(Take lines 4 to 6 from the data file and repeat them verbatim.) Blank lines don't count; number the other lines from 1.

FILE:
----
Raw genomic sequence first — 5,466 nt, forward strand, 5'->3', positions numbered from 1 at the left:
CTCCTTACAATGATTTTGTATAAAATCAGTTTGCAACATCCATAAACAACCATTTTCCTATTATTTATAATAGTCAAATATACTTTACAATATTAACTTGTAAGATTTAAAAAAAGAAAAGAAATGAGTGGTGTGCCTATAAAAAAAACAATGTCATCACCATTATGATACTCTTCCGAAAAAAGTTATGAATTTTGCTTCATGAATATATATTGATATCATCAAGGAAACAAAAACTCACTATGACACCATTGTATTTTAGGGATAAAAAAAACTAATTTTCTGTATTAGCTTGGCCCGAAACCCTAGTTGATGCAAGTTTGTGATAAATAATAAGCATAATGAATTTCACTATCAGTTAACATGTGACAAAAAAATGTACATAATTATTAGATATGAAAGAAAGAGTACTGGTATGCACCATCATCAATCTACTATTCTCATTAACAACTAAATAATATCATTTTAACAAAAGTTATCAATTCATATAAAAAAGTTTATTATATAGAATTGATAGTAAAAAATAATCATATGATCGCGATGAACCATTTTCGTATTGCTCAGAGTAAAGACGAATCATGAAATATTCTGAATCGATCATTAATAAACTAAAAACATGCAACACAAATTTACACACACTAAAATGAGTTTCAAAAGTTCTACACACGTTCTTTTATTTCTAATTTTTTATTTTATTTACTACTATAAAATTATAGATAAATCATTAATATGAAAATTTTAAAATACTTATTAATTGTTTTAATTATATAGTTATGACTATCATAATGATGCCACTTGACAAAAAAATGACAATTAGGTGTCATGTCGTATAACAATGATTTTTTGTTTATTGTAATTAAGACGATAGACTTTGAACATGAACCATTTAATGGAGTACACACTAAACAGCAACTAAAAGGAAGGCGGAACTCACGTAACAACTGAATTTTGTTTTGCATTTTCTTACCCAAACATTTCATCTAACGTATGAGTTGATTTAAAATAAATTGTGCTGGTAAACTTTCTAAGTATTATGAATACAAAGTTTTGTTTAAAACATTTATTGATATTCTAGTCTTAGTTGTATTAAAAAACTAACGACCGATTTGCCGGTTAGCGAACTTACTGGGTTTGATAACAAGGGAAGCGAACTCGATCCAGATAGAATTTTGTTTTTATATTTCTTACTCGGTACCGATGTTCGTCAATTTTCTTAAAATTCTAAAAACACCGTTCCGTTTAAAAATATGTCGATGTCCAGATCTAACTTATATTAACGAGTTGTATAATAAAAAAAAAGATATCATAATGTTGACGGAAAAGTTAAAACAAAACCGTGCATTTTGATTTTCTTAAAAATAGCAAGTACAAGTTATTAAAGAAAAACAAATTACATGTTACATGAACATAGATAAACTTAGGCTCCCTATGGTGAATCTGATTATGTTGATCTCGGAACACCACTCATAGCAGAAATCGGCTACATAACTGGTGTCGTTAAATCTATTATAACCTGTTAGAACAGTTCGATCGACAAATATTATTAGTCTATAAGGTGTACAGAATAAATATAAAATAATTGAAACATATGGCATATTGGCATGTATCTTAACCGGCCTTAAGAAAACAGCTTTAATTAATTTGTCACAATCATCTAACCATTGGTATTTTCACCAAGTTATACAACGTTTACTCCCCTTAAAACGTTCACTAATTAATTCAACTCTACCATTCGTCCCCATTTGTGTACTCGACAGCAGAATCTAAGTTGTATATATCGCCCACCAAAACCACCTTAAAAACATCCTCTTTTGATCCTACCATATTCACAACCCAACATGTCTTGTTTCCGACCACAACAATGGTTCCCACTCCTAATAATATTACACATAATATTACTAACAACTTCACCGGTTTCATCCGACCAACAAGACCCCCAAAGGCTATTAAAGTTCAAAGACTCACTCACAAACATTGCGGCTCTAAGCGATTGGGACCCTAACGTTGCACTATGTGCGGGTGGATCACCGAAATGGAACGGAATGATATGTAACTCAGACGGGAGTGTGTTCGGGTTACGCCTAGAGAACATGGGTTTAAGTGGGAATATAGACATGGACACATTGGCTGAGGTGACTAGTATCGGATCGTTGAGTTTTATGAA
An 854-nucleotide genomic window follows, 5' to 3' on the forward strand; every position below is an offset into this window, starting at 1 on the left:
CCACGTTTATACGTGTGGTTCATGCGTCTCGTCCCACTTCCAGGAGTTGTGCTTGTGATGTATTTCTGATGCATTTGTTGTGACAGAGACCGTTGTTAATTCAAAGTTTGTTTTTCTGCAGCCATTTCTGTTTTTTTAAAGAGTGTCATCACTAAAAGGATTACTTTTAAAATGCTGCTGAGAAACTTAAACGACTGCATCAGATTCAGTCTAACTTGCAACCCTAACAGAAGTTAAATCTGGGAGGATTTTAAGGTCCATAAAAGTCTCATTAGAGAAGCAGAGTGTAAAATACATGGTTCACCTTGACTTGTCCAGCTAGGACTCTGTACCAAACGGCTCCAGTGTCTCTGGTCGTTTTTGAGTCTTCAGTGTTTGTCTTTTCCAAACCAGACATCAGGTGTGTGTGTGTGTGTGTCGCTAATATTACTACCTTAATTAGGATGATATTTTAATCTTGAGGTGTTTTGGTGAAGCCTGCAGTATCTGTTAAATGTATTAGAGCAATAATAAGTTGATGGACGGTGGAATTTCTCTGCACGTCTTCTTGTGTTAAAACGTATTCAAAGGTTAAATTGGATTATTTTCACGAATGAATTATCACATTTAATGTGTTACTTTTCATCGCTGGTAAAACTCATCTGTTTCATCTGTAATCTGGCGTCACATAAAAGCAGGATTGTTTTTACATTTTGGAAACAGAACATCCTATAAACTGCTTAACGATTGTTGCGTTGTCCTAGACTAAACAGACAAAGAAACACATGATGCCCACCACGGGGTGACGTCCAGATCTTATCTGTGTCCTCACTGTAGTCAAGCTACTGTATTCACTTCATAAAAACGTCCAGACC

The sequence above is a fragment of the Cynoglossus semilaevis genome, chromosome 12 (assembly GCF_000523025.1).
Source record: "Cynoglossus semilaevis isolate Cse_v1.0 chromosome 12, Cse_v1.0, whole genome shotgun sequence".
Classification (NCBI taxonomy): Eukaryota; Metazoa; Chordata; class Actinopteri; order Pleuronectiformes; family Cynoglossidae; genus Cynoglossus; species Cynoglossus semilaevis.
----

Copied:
CCACGTTTATACGTGTGGTTCATGCGTCTCGTCCCACTTCCAGGAGTTGTGCTTGTGATGTATTTCTGATGCATTTGTTGTGACAGAGACCGTTGTTAATTCAAAGTTTGTTTTTCTGCAGCCATTTCTGTTTTTTTAAAGAGTGTCATCACTAAAAGGATTACTTTTAAAATGCTGCTGAGAAACTTAAACGACTGCATCAGATTCAGTCTAACTTGCAACCCTAACAGAAGTTAAATCTGGGAGGATTTTAAGGTCCATAAAAGTCTCATTAGAGAAGCAGAGTGTAAAATACATGGTTCACCTTGACTTGTCCAGCTAGGACTCTGTACCAAACGGCTCCAGTGTCTCTGGTCGTTTTTGAGTCTTCAGTGTTTGTCTTTTCCAAACCAGACATCAGGTGTGTGTGTGTGTGTGTCGCTAATATTACTACCTTAATTAGGATGATATTTTAATCTTGAGGTGTTTTGGTGAAGCCTGCAGTATCTGTTAAATGTATTAGAGCAATAATAAGTTGATGGACGGTGGAATTTCTCTGCACGTCTTCTTGTGTTAAAACGTATTCAAAGGTTAAATTGGATTATTTTCACGAATGAATTATCACATTTAATGTGTTACTTTTCATCGCTGGTAAAACTCATCTGTTTCATCTGTAATCTGGCGTCACATAAAAGCAGGATTGTTTTTACATTTTGGAAACAGAACATCCTATAAACTGCTTAACGATTGTTGCGTTGTCCTAGACTAAACAGACAAAGAAACACATGATGCCCACCACGGGGTGACGTCCAGATCTTATCTGTGTCCTCACTGTAGTCAAGCTACTGTATTCACTTCATAAAAACGTCCAGACC

The sequence above is a fragment of the Cynoglossus semilaevis genome, chromosome 12 (assembly GCF_000523025.1).
Source record: "Cynoglossus semilaevis isolate Cse_v1.0 chromosome 12, Cse_v1.0, whole genome shotgun sequence".